These three narratives of shame and fear are countered by two redemptive ones, that serve as an antidote: that of the government as a protective figure, i.e., one that acts like a benevolent parent who guarantees the security and prosperity of its children, and the resolutely techno-optimistic one of technology as a magic bullet where technological advances is credited as the potential to solve all of China’s problems, and as a civilizing force that will propel China towards international recognition.

Four types of mental tactics for distancing oneself from surveillance

Yet the people I spoke to also expressed frustration, fear and anger about state surveillance. Almost 90 per cent of them adopted one or more mental tactics to distance, and mentally protect themselves, from surveillance.

In my analysis I identified four different types of tactics:

1 – Brushing surveillance aside

  • Denying or minimizing the existence of surveillance: “Nobody is watching. The government does not want to spend money to pay people to watch all the time. When they need it, they check; otherwise, no one is watching.”
  • Ignoring it: “If I don’t like the loss of privacy and freedom, I choose to ignore it, I don’t think of it.” Or: “Yes, it’s true, but it does not harm me. It does not remind me all the time. Sometimes I choose to ignore it.”
  • Normalizing it: “In China everyone shares their credit card information, their address, their ID. We feel secure.”; “Most governments use social media as a tool to spy.”
  • Redefining restrictions as temporary, or as occurring less than in the past, or less for oneself than for others, such as civil servants. Some redefine freedom itself: “It’s the country that makes the laws, the regulations, it’s like that in all countries. Other behaviours are a matter of my freedom, for example what I’m going to have for lunch.”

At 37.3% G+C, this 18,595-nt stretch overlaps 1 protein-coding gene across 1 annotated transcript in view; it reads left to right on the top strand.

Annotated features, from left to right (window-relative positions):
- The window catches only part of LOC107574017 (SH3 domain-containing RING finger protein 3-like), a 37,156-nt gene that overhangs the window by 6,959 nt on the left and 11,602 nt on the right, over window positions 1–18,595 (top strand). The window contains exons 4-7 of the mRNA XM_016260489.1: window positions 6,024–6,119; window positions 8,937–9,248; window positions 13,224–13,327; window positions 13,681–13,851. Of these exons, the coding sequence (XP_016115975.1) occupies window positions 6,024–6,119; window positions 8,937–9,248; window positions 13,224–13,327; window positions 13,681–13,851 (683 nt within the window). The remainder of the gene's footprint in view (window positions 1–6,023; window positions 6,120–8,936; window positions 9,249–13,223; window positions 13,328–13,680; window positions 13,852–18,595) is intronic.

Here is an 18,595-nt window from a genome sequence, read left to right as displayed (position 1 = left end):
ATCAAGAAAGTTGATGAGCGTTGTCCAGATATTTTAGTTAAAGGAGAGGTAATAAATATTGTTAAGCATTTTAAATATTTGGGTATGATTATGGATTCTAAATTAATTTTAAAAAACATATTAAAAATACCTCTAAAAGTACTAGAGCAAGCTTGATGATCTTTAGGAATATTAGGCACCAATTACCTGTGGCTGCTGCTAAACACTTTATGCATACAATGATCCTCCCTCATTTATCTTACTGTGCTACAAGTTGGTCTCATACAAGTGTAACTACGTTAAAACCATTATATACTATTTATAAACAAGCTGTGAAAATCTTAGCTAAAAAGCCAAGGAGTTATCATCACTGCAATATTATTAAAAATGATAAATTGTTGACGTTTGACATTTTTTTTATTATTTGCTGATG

2 – Othering surveillance targets

  • Because I’m just an ordinary citizen: “I’m not a big potato, there’s no need for people to intentionally find me.”
  • Or because I’m a good person and “the blacklist is just for criminals”: “We think that improving public behaviour will make the environment and surroundings better for us, for the ones who obey the rules in the first place.”

3 – Wearing blinders

  • By focusing on everyday life: “Most people don’t care about these things. They care about money and power.”
  • Or, by focusing on the present: “We can’t live without Zhifu [Alipay], or Didi. We have facial recognition, CCTV is everywhere. It won’t harm me at present, so far, it does not do actual harm, so I’m not that concerned.”

4 – Resorting to fatalism

“Nobody can avoid it… I don’t know how to avoid this risk, I just accept it.”; “We think it’s useless to spend time discussing the social credit system since we can’t change it.”

The cognitive and emotional weight of surveillance

In short, the way the Chinese citizens I spoke to experience digital surveillance is characterized by strong psychic tensions: the same persons who support surveillance as being indispensable in the Chinese context are also and nevertheless expressing the heavy burden that coping with such exposure places on them.

This weight is both cognitive, as evidenced by the range of self-protective mental tactics to dissociate oneself from surveillance, and emotional, as conveyed in participants’ strong emotions and particularly telling body language.

So, what about us? We, in Western liberal democracies, are also exposed to digital surveillance. And our surveillance ideas are also shaped by our own socio-political, cultural, and economic contexts, with significant variations across different Western societies. My work suggests that some of our own privacy and surveillance narratives are quite close to the Chinese ones, while others clearly differ.

What about you? How do you see your own relationship to digital surveillance?

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Categories: Big Brother
Anton Nieuwenhuizen

Written by:Anton Nieuwenhuizen All posts by the author